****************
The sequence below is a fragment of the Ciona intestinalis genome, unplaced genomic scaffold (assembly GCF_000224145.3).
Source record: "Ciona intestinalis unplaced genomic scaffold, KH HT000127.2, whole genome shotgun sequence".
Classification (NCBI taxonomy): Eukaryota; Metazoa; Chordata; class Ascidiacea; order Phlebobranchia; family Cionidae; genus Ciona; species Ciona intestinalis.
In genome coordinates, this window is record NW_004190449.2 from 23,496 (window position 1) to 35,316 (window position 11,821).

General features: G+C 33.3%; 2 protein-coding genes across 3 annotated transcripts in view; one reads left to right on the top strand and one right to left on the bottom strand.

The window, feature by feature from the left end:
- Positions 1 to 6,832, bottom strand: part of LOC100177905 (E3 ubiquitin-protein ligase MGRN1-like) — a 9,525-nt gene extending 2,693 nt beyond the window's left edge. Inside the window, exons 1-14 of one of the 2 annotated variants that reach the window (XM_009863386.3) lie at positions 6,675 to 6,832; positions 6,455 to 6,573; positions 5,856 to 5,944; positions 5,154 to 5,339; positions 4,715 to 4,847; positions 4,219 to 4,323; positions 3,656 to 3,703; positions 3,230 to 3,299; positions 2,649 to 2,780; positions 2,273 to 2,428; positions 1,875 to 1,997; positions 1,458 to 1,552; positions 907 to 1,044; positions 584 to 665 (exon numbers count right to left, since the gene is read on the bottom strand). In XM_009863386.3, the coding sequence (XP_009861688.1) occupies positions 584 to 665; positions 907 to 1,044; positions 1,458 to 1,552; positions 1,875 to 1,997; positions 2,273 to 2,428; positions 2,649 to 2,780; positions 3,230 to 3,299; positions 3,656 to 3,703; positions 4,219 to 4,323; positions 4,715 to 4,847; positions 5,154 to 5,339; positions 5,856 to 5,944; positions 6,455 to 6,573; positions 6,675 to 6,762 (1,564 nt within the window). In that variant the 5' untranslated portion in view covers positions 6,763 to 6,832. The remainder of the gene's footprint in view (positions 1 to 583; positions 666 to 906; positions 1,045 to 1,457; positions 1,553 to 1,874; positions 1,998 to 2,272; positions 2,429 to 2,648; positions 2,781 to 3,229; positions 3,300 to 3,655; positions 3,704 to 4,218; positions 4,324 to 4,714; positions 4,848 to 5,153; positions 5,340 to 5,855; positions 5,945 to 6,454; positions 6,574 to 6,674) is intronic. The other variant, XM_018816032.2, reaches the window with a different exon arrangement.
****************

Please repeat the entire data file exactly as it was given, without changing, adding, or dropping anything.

The sequence below is a fragment of the Ciona intestinalis genome, unplaced genomic scaffold (assembly GCF_000224145.3).
Source record: "Ciona intestinalis unplaced genomic scaffold, KH HT000127.2, whole genome shotgun sequence".
Classification (NCBI taxonomy): Eukaryota; Metazoa; Chordata; class Ascidiacea; order Phlebobranchia; family Cionidae; genus Ciona; species Ciona intestinalis.
In genome coordinates, this window is record NW_004190449.2 from 23,496 (window position 1) to 35,316 (window position 11,821).

General features: G+C 33.3%; 2 protein-coding genes across 3 annotated transcripts in view; one reads left to right on the top strand and one right to left on the bottom strand.

The window, feature by feature from the left end:
- Positions 1 to 6,832, bottom strand: part of LOC100177905 (E3 ubiquitin-protein ligase MGRN1-like) — a 9,525-nt gene extending 2,693 nt beyond the window's left edge. Inside the window, exons 1-14 of one of the 2 annotated variants that reach the window (XM_009863386.3) lie at positions 6,675 to 6,832; positions 6,455 to 6,573; positions 5,856 to 5,944; positions 5,154 to 5,339; positions 4,715 to 4,847; positions 4,219 to 4,323; positions 3,656 to 3,703; positions 3,230 to 3,299; positions 2,649 to 2,780; positions 2,273 to 2,428; positions 1,875 to 1,997; positions 1,458 to 1,552; positions 907 to 1,044; positions 584 to 665 (exon numbers count right to left, since the gene is read on the bottom strand). In XM_009863386.3, the coding sequence (XP_009861688.1) occupies positions 584 to 665; positions 907 to 1,044; positions 1,458 to 1,552; positions 1,875 to 1,997; positions 2,273 to 2,428; positions 2,649 to 2,780; positions 3,230 to 3,299; positions 3,656 to 3,703; positions 4,219 to 4,323; positions 4,715 to 4,847; positions 5,154 to 5,339; positions 5,856 to 5,944; positions 6,455 to 6,573; positions 6,675 to 6,762 (1,564 nt within the window). In that variant the 5' untranslated portion in view covers positions 6,763 to 6,832. The remainder of the gene's footprint in view (positions 1 to 583; positions 666 to 906; positions 1,045 to 1,457; positions 1,553 to 1,874; positions 1,998 to 2,272; positions 2,429 to 2,648; positions 2,781 to 3,229; positions 3,300 to 3,655; positions 3,704 to 4,218; positions 4,324 to 4,714; positions 4,848 to 5,153; positions 5,340 to 5,855; positions 5,945 to 6,454; positions 6,574 to 6,674) is intronic. The other variant, XM_018816032.2, reaches the window with a different exon arrangement.